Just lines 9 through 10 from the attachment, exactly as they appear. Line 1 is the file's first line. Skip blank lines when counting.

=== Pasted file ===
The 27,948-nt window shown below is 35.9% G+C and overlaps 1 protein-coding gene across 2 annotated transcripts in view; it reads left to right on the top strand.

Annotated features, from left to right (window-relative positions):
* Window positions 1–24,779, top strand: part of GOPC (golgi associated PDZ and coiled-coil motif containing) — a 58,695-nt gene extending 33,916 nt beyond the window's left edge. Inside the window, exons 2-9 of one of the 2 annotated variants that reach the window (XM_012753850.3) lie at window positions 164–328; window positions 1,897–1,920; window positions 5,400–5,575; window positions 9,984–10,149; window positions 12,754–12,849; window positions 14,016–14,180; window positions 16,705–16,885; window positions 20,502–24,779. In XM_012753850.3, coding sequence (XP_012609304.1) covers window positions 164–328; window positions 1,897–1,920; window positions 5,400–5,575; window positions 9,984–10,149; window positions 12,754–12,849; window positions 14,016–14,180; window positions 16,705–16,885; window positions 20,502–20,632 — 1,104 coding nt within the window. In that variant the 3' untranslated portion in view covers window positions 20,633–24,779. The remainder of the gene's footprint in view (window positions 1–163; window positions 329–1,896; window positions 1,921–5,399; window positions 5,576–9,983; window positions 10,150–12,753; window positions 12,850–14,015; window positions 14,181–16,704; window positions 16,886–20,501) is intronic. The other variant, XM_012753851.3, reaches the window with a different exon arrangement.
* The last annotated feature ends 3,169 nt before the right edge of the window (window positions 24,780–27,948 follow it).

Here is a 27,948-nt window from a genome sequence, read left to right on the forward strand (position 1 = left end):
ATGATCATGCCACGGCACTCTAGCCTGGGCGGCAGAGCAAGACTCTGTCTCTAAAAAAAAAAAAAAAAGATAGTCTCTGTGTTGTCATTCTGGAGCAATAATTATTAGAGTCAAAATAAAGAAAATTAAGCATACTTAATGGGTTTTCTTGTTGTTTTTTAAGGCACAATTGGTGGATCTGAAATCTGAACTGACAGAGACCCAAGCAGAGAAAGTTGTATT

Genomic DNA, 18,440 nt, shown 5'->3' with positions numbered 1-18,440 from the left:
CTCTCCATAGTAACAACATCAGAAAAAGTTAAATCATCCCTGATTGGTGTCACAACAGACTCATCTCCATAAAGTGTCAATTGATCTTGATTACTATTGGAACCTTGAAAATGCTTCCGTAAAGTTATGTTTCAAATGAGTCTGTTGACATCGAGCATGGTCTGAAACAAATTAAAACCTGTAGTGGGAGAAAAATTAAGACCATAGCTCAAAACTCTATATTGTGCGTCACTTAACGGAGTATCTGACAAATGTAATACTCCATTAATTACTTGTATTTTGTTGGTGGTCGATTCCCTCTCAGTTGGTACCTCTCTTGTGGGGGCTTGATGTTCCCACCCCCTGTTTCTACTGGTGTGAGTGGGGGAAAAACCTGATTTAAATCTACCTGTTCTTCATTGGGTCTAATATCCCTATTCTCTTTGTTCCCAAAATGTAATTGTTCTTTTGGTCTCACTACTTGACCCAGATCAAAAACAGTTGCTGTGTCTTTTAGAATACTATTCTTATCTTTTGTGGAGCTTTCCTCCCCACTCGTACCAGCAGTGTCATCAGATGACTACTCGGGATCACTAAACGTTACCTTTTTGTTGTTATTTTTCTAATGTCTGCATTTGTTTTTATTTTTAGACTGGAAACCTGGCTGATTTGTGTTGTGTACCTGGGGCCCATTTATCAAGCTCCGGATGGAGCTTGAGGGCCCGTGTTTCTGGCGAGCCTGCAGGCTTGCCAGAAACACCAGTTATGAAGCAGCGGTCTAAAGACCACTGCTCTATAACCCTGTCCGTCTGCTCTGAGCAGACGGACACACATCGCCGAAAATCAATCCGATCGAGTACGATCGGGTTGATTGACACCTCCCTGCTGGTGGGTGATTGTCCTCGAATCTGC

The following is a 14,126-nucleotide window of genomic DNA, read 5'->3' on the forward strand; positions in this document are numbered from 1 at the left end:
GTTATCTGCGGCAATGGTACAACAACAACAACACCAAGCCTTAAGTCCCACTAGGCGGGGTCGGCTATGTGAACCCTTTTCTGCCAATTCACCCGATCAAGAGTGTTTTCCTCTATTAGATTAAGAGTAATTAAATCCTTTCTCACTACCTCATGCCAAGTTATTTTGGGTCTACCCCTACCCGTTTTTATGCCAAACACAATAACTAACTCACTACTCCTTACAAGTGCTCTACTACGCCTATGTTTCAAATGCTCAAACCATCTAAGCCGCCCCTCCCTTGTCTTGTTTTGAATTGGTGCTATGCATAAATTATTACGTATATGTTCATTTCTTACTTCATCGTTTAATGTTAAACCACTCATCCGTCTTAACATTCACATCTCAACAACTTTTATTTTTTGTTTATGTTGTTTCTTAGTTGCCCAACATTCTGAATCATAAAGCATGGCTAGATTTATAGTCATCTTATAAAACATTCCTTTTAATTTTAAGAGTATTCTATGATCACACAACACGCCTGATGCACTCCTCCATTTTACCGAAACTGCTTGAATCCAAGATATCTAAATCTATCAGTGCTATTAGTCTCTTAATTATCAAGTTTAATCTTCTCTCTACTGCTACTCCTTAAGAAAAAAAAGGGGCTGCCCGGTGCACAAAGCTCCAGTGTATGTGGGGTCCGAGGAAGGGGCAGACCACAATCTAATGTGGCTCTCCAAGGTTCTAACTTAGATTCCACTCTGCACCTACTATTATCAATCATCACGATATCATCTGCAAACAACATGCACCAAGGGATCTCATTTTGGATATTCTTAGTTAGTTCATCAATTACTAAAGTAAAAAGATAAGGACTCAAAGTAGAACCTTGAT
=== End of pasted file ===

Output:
The following is a 14,126-nucleotide window of genomic DNA, read 5'->3' on the forward strand; positions in this document are numbered from 1 at the left end:
GTTATCTGCGGCAATGGTACAACAACAACAACACCAAGCCTTAAGTCCCACTAGGCGGGGTCGGCTATGTGAACCCTTTTCTGCCAATTCACCCGATCAAGAGTGTTTTCCTCTATTAGATTAAGAGTAATTAAATCCTTTCTCACTACCTCATGCCAAGTTATTTTGGGTCTACCCCTACCCGTTTTTATGCCAAACACAATAACTAACTCACTACTCCTTACAAGTGCTCTACTACGCCTATGTTTCAAATGCTCAAACCATCTAAGCCGCCCCTCCCTTGTCTTGTTTTGAATTGGTGCTATGCATAAATTATTACGTATATGTTCATTTCTTACTTCATCGTTTAATGTTAAACCACTCATCCGTCTTAACATTCACATCTCAACAACTTTTATTTTTTGTTTATGTTGTTTCTTAGTTGCCCAACATTCTGAATCATAAAGCATGGCTAGATTTATAGTCATCTTATAAAACATTCCTTTTAATTTTAAGAGTATTCTATGATCACACAACACGCCTGATGCACTCCTCCATTTTACCGAAACTGCTTGAATCCAAGATATCTAAATCTATCAGTGCTATTAGTCTCTTAATTATCAAGTTTAATCTTCTCTCTACTGCTACTCCTTAAGAAAAAAAAGGGGCTGCCCGGTGCACAAAGCTCCAGTGTATGTGGGGTCCGAGGAAGGGGCAGACCACAATCTAATGTGGCTCTCCAAGGTTCTAACTTAGATTCCACTCTGCACCTACTATTATCAATCATCACGATATCATCTGCAAACAACATGCACCAAGGGATCTCATTTTGGATATTCTTAGTTAGTTCATCAATTACTAAAGTAAAAAGATAAGGACTCAAAGTAGAACCTTGAT